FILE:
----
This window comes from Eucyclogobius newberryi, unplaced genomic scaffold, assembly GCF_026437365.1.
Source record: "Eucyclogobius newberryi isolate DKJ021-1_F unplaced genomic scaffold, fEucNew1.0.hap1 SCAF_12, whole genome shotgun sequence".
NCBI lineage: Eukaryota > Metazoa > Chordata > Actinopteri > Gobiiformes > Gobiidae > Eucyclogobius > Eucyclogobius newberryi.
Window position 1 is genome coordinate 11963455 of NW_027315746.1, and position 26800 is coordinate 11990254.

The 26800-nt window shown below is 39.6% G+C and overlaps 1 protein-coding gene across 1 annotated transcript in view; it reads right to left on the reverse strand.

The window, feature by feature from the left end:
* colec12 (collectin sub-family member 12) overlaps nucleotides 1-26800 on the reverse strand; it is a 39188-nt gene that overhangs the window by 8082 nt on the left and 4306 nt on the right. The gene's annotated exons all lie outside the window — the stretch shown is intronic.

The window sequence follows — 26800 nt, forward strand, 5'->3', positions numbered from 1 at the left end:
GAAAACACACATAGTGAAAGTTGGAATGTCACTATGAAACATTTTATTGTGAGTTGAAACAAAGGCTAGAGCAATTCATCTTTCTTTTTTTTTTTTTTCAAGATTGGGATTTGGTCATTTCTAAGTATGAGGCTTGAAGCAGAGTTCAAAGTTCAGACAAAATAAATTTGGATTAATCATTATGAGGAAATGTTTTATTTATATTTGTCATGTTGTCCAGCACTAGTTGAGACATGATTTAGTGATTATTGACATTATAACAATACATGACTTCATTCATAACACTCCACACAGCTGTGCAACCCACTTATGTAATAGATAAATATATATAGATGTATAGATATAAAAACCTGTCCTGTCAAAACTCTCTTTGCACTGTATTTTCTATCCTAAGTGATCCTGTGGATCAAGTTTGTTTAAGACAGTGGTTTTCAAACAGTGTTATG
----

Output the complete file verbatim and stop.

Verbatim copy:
This window comes from Eucyclogobius newberryi, unplaced genomic scaffold, assembly GCF_026437365.1.
Source record: "Eucyclogobius newberryi isolate DKJ021-1_F unplaced genomic scaffold, fEucNew1.0.hap1 SCAF_12, whole genome shotgun sequence".
NCBI lineage: Eukaryota > Metazoa > Chordata > Actinopteri > Gobiiformes > Gobiidae > Eucyclogobius > Eucyclogobius newberryi.
Window position 1 is genome coordinate 11963455 of NW_027315746.1, and position 26800 is coordinate 11990254.

The 26800-nt window shown below is 39.6% G+C and overlaps 1 protein-coding gene across 1 annotated transcript in view; it reads right to left on the reverse strand.

The window, feature by feature from the left end:
* colec12 (collectin sub-family member 12) overlaps nucleotides 1-26800 on the reverse strand; it is a 39188-nt gene that overhangs the window by 8082 nt on the left and 4306 nt on the right. The gene's annotated exons all lie outside the window — the stretch shown is intronic.

The window sequence follows — 26800 nt, forward strand, 5'->3', positions numbered from 1 at the left end:
GAAAACACACATAGTGAAAGTTGGAATGTCACTATGAAACATTTTATTGTGAGTTGAAACAAAGGCTAGAGCAATTCATCTTTCTTTTTTTTTTTTTTCAAGATTGGGATTTGGTCATTTCTAAGTATGAGGCTTGAAGCAGAGTTCAAAGTTCAGACAAAATAAATTTGGATTAATCATTATGAGGAAATGTTTTATTTATATTTGTCATGTTGTCCAGCACTAGTTGAGACATGATTTAGTGATTATTGACATTATAACAATACATGACTTCATTCATAACACTCCACACAGCTGTGCAACCCACTTATGTAATAGATAAATATATATAGATGTATAGATATAAAAACCTGTCCTGTCAAAACTCTCTTTGCACTGTATTTTCTATCCTAAGTGATCCTGTGGATCAAGTTTGTTTAAGACAGTGGTTTTCAAACAGTGTTATG